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Effect of Childhood Trauma on Adult Depression and Neuroendocrine Function: Sex-Specific Moderation by CRH Receptor 1 Gene.

Heim C, Bradley B, Mletzko TC, Deveau TC, Musselman DL, Nemeroff CB, Ressler KJ, Binder EB - Front Behav Neurosci (2009)

Bottom Line: In the second sample, the rs110402 A-allele was associated with decreased cortisol response in the dexamethasone/CRH test only in men.In A-allele carriers with childhood trauma exposure women exhibited increased cortisol response compared men; there were no sex differences in A-allele carriers without trauma exposure.This effect may, however, not be related to gender differences per se, but to differences in the type of experienced abuse between men and women.

View Article: PubMed Central - PubMed

Affiliation: Department of Psychiatry and Behavioral Sciences, Emory University School of Medicine Atlanta, GA, USA.

ABSTRACT
Variations of the corticotropin-releasing hormone receptor 1 (CRHR1) gene appear to moderate the development of depression after childhood trauma. Depression more frequently affects women than men. We examined sex differences in the effects of the CRHR1 gene on the relationship between childhood trauma and adult depression. We recruited 1,063 subjects from the waiting rooms of a public urban hospital. Childhood trauma exposure and symptoms of depression were assessed using dimensional rating scales. Subjects were genotyped for rs110402 within the CRHR1 gene. An independent sample of 78 subjects underwent clinical assessment, genotyping, and a dexamethasone/CRH test. The age range at recruitment was 18-77 years and 18-45, for the two studies respectively. In the hospital sample, the protective effect of the rs110402 A-allele against developing depression after childhood trauma was observed in men (N = 424), but not in women (N = 635). In the second sample, the rs110402 A-allele was associated with decreased cortisol response in the dexamethasone/CRH test only in men. In A-allele carriers with childhood trauma exposure women exhibited increased cortisol response compared men; there were no sex differences in A-allele carriers without trauma exposure. This effect may, however, not be related to gender differences per se, but to differences in the type of experienced abuse between men and women. CRHR x environment interactions in the hospital sample were observed with exposure to physical, but not sexual or emotional abuse. Physical abuse was the most common type of abuse in men in this cohort, while sexual abuse was most commonly suffered by women. Our results suggest that the CRHR1 gene may only moderate the effects of specific types of childhood trauma on depression. Gender differences in environmental exposures could thus be reflected in sex-specific CRHR1 x child abuse interactions.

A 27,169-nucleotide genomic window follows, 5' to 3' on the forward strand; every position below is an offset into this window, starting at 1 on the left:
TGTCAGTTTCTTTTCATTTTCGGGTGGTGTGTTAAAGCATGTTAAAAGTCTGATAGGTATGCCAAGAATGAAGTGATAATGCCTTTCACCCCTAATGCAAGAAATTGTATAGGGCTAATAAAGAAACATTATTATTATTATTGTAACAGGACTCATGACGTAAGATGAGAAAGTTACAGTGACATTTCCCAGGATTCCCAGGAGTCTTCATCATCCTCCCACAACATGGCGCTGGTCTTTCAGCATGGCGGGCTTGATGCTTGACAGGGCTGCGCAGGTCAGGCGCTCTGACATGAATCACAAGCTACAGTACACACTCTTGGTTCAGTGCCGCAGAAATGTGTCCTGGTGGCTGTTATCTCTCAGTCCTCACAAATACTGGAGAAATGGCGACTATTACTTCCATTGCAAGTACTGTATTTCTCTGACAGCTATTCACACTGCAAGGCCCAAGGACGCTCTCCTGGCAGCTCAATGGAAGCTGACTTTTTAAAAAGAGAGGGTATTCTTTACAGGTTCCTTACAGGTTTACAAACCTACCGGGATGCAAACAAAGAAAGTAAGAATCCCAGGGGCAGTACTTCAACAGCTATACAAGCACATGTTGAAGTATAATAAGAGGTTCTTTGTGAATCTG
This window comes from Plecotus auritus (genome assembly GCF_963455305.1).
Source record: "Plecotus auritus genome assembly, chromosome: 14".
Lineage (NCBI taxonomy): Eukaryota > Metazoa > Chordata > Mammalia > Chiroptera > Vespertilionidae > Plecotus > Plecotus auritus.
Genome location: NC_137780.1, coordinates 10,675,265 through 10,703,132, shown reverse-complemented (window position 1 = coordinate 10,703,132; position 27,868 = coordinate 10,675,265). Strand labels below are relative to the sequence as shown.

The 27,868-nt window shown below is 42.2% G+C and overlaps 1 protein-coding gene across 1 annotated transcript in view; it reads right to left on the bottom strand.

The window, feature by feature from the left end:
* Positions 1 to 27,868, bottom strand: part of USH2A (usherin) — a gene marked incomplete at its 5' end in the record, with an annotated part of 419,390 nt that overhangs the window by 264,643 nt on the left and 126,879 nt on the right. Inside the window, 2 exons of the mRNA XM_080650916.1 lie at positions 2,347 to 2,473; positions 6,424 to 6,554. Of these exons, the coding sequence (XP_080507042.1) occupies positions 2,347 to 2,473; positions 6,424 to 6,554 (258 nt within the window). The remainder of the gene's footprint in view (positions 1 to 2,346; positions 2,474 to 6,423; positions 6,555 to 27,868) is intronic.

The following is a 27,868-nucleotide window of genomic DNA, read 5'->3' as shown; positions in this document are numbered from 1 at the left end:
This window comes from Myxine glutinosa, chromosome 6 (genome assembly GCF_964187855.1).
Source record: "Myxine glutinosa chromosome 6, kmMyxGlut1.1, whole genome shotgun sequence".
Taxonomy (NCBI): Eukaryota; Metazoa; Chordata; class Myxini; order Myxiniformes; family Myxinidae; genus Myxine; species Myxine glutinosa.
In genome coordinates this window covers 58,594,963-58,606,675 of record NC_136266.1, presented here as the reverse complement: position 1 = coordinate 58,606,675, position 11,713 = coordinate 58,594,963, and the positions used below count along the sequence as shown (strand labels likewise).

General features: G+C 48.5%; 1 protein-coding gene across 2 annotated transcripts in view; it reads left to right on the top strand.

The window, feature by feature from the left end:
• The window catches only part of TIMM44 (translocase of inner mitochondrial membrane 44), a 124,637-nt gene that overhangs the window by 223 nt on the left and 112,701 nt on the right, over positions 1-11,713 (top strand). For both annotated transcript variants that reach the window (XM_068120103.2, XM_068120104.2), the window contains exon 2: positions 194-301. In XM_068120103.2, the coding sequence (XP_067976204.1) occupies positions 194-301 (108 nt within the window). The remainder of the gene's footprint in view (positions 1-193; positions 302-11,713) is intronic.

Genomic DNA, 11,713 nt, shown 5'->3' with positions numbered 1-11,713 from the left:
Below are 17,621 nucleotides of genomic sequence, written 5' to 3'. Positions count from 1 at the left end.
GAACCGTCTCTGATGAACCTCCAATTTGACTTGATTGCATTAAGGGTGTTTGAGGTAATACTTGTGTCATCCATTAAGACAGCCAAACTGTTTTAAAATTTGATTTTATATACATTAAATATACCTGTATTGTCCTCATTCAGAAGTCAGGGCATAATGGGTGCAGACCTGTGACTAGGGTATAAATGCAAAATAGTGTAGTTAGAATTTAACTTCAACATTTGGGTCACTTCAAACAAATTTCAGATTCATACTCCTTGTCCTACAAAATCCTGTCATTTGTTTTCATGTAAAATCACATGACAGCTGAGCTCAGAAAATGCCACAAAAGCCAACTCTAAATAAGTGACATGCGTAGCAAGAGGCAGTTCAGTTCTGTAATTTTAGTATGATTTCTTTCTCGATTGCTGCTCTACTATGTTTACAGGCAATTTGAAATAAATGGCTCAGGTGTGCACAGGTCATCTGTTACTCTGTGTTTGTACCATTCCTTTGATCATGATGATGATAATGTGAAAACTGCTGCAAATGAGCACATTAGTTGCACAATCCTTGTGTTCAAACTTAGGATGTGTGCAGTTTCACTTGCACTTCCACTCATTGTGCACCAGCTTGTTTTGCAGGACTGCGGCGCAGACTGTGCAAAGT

No MeSH data available.


Related in: MedlinePlus

Interaction of CRHR1 rs110402 genotype and childhood abuse exposure on current depressive symptoms in men (N = 424) and women (N = 635). Graph depicts mean (SEM) total BDI scores in subjects grouped according to rs110402 allele status (GG, AG, AA) and exposure to none-mild versus moderate-severe childhood abuse. (A) In men, there was a significant main effect of childhood abuse exposure (F1, 423 = 8.20, p = 0.004) and a significant interaction effect of rs110402 by childhood abuse exposure (F2,423 = 3.50, p = 0.031) on BDI scores. (B) In women, there was a significant main effect of childhood abuse exposure on BDI score (F1,634 = 25.0, p < 0.0001), but no significant gene-environment interaction of rs110402 and childhood abuse exposure on BDI scores. The genotype distribution is given in the figure legend, with the first number representing the N in the non-mild abuse group and the second number the N in the moderate to severe abuse exposure group.
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Figure 1: Interaction of CRHR1 rs110402 genotype and childhood abuse exposure on current depressive symptoms in men (N = 424) and women (N = 635). Graph depicts mean (SEM) total BDI scores in subjects grouped according to rs110402 allele status (GG, AG, AA) and exposure to none-mild versus moderate-severe childhood abuse. (A) In men, there was a significant main effect of childhood abuse exposure (F1, 423 = 8.20, p = 0.004) and a significant interaction effect of rs110402 by childhood abuse exposure (F2,423 = 3.50, p = 0.031) on BDI scores. (B) In women, there was a significant main effect of childhood abuse exposure on BDI score (F1,634 = 25.0, p < 0.0001), but no significant gene-environment interaction of rs110402 and childhood abuse exposure on BDI scores. The genotype distribution is given in the figure legend, with the first number representing the N in the non-mild abuse group and the second number the N in the moderate to severe abuse exposure group.

Mentions: We tested the interaction of rs110402 genotype and any childhood abuse on current depressive symptoms in female and male subjects, separately. Analyses were conducted in 424 male and 635 female subjects (Figure 1). In women (Figure 1A), childhood abuse exposure was a significant predictor (F1, 634 = 25.0, p < 0.0001), but there was neither a main effect of genotype nor an interaction effect of genotype by sex. In men (Figure 1B), however, there was a significant main effect of childhood abuse exposure (F1, 423 = 8.20, p = 0.004) as well as a significant interaction effect of childhood abuse exposure by rs110402 genotype (F2,423 = 3.50, p = 0.031), whereas there was no main effect of the genotype. Specifically, men homozygous for the A allele were most protected from developing depression after childhood abuse.